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* [TUHS] Riscv, Plan-9 and a toolchain
@ 2022-12-30 18:25 Paul Ruizendaal
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From: Paul Ruizendaal @ 2022-12-30 18:25 UTC (permalink / raw)
  To: The Eunuchs Hysterical Society

After initially gearing up to use the Motorola 68020 or 68030 as a porting target for a study of Unix in the 1980-1985 era, I reconsidered and used Risc-V as a target instead. As the original RISC and MIPS projects were contemporaneous with early 32-bit Unix (32V, BSD, SysIII and SVr1,r2) it seems appropriate and there is currently considerable interest (hype?) around Risc-V.

From a programming perspective, the Risk-V ISA does not feel (at least to me) all that different from what was current in the early 80’s — the number of WTFs/min is low. The modularity is a pleasant surprise, as is the observation that the 32-bit and 64-bit instruction sets are almost identical and that compressed instructions mingle nicely with full size ones. The MMU design appears straightforward. Maybe this is because the ISA is still relatively new and has not acquired much historical baggage at this point in its lifespan, but it also seems to be a good synthesis of insights gained over the last 4 decades and applied with a sense of minimalism.

At first I was thinking to create a toolchain based on pcc or pcc2 for the SysIII porting effort, based on some preparation I had done when I was still thinking about 68030 as a target (the surviving Blit code includes a pcc-based 68000 compiler and the SysV/68 source archive contains a pcc2-based compiler). Before I got underway with that, I came across a presentation Richard Miller had done about his Risc-V compiler:

Richard was kind enough to share the source code for his Risc-V back-end. The first complication was that the source code assumes that it will be running inside a Plan-9 environment, whereas I was looking for a Unix/Posix environment. Luckily somebody already had assembled the libraries needed for this:

I’m not sure where it came from, but I would assume it has some roots in the "Plan-9 from user space" effort. From this work I extracted the minimum needed to get the C compiler working and to build from scratch. The libraries mostly just worked. The compiler was a bit harder: the source code assumes a LLP64 model in a few places and compiling this with clang (which uses a LP64 model) introduces issues in a handful of places. Other than this initial hurdle, the compiler and tools have worked flawlessly, both for 64-bit code and for 32-bit code, and have been a joy to use. One particular nicety is that Plan 9 style "abstract assembler" source for 64-bit code is even more identical to its 32-bit variant than with the mainstream Risc-V assembler syntax. My repo for the tool chain is here:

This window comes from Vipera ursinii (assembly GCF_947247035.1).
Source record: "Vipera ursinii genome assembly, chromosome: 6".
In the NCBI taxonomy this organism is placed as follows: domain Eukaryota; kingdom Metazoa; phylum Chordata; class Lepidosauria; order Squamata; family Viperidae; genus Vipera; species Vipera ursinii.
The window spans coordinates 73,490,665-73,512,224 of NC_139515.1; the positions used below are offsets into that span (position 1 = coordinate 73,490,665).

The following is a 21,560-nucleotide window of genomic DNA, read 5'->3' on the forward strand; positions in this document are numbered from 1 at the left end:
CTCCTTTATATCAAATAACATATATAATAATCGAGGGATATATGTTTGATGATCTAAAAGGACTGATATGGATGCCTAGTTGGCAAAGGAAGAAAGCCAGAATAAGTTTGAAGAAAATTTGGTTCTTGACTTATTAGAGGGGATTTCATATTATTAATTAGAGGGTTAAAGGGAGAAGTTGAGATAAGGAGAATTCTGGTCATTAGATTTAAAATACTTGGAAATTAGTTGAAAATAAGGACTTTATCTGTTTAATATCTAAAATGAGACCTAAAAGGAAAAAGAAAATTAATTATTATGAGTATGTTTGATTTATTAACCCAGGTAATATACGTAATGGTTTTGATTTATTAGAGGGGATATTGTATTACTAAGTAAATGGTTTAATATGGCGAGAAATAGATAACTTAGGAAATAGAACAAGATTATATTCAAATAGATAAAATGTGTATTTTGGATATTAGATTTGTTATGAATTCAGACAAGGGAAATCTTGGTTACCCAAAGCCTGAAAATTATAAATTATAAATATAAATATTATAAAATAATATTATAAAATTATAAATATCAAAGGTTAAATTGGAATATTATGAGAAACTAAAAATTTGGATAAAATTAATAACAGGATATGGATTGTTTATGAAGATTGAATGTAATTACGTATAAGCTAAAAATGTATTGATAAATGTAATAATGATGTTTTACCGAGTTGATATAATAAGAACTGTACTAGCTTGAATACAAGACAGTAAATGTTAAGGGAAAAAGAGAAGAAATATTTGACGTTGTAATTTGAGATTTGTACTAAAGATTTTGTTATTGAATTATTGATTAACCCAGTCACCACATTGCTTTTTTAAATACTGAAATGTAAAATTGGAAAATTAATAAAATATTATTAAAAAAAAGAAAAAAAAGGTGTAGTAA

Initially, my expectation was that I could only use these compilers as cross-compilers and that I would need to do a pcc2 version for native compilation at some point. However, when I saw how small and fast the tools were, I experimented with using them on SysIII. Much to my surprise the effort required was absolutely minimal, all that was needed was adding a dozen simple standard functions in libc (see here: and adding the ‘dup2' sys call. I had not expected that SysIII was so close to the Unix systems of the 1990’s in this regard. This result inspires ideas for future projects: as I plan to add an 8th edition style file system switch anyway, maybe it will not be all that hard to make the Plan-9 debugger work on this “SysIII+” as well.

Another observation has been that the code size of binaries compiled for Risc-V by this tool chain is almost the same as those compiled for the VAX by pcc (the Risc-V ones are maybe 10-20% larger). This is using the compressed instructions where possible. This is I think another indication that both the Risc-V ISA and the tool chain are quite well done.

The one less positive surprise has been the memory use of the compiler. Even on a relatively simple program file it will quickly use 1 megabyte or more of ram. I understood from Richard that this is because the compiler only malloc()’s and never free()’s by design. This has been a mixed blessing. Such large memory images don’t work all that well with the "scatter paging + partial swapping" memory management of SysIII when memory is constrained to say 4MB of core to mimic the systems of the era. On the other hand, parallel compiling the kernel on SysIII itself heavily exercises the partial swapping code and has been a great test case for debugging.

Many thanks to Ken, Rob, Richard and all the others who created this fine tool chain!

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